The American College of Physicians (ACP) recently released advice for reducing the overuse of cervical cancer screening in women who do not have symptoms. The document, "Cervical Cancer Screening in Average-Risk Women," was published in Annals of Internal Medicine. Two concurring organizations are listed in the document: the American Congress of Obstetricians and Gynecologists and the American Society for Clinical Pathology.

"ACP's advice for cervical cancer screening is designed to maximize the benefits and minimize the harms of testing," said David Fleming, MD, ACP president, in a prepared statement. "Historically, physicians have low adherence to cervical cancer screening recommendations, beginning screening too early, performing screening too often, and continuing to screen women at low risk, either by age criteria or after hysterectomy with removal of cervix."

The guidelines, largely in line with guidelines issued in 2012, move away from annual screening of average-risk women at any age. Clinicians should begin screening average-risk women at age 21, using cytology tests alone, and repeat it once every 3 years, ACP advises. For women age 30 and older at average risk, a combination of cytology and HPV testing once every 5 years is recommended for those who prefer screening less often than every 3 years. Screening can be stopped altogether for women older than 65 who have had three consecutive negative cytology tests or two consecutive negative cytology plus HPV tests within 10 years, as long as the most recent test is within the last 5 years.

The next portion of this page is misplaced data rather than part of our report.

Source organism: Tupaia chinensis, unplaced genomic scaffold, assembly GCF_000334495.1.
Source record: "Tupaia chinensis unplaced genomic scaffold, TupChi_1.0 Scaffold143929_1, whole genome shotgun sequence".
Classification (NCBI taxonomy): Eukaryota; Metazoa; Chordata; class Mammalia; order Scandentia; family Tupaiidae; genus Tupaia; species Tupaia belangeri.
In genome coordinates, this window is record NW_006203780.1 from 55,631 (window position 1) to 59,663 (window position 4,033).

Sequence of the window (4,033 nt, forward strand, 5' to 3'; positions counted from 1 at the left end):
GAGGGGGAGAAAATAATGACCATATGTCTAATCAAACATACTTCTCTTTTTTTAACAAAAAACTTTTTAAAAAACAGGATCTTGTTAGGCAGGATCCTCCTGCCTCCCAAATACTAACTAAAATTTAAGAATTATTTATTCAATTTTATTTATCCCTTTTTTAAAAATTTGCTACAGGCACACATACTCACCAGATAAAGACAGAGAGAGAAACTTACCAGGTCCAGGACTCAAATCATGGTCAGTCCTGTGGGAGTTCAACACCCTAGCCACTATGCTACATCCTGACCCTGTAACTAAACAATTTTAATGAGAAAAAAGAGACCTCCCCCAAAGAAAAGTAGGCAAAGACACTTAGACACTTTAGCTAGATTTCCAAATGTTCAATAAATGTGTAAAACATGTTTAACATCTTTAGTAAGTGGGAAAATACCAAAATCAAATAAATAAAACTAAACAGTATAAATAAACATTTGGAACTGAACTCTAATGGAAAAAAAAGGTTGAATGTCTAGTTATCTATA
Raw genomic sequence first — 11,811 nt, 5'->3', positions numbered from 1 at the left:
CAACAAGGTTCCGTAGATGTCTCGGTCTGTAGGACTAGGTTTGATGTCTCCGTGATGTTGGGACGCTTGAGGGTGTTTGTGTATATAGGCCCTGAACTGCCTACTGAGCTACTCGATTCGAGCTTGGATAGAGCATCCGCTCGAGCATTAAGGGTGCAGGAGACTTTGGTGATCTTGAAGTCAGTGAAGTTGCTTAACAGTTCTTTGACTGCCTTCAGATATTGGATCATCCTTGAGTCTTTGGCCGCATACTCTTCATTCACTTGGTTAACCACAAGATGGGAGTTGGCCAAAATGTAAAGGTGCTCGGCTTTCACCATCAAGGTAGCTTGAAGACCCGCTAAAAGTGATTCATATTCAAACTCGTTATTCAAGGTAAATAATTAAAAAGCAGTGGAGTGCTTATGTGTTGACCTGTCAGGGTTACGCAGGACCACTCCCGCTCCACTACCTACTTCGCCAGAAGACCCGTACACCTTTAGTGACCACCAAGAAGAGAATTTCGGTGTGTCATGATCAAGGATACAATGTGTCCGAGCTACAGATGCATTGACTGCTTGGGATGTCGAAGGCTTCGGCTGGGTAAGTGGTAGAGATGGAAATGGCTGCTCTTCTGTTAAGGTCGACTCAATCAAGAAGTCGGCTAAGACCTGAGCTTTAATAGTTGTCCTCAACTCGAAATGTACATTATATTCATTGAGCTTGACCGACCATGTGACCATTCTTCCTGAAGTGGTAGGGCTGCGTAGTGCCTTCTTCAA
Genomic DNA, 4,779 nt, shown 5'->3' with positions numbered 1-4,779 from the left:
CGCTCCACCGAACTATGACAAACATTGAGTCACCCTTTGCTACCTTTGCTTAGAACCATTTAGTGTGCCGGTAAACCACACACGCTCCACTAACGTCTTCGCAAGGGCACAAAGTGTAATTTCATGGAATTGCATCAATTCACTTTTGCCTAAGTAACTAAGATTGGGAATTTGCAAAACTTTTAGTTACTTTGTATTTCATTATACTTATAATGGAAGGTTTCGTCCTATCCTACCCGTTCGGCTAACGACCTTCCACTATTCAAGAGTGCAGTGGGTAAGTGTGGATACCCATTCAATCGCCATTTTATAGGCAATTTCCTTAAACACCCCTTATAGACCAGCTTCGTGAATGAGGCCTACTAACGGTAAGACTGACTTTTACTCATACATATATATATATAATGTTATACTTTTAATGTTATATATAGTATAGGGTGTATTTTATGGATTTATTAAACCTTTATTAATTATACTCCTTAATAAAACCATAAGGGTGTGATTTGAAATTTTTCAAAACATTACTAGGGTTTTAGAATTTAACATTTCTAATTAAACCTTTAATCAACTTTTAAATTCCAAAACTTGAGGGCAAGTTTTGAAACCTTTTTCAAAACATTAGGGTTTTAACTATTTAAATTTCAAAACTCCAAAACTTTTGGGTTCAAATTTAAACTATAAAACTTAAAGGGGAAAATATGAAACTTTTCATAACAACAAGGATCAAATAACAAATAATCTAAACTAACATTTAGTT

Women younger than 21 should not be screened for cervical cancer, nor should women at average risk more often than every 3 years. HPV testing should not be performed in women younger than 30, and women who have had a hysterectomy with the cervix removed do not need screening.

In contrast, interim guidance issued in January with input from multiple medical associations suggested that primary HPV testing at 3-year intervals starting at age 25 was a reasonable alternative to cytology or co-testing for HPV. This document supported primary HPV testing, given evidence of HPV testing’s reproducibility and sensitivity for detecting precancerous lesions.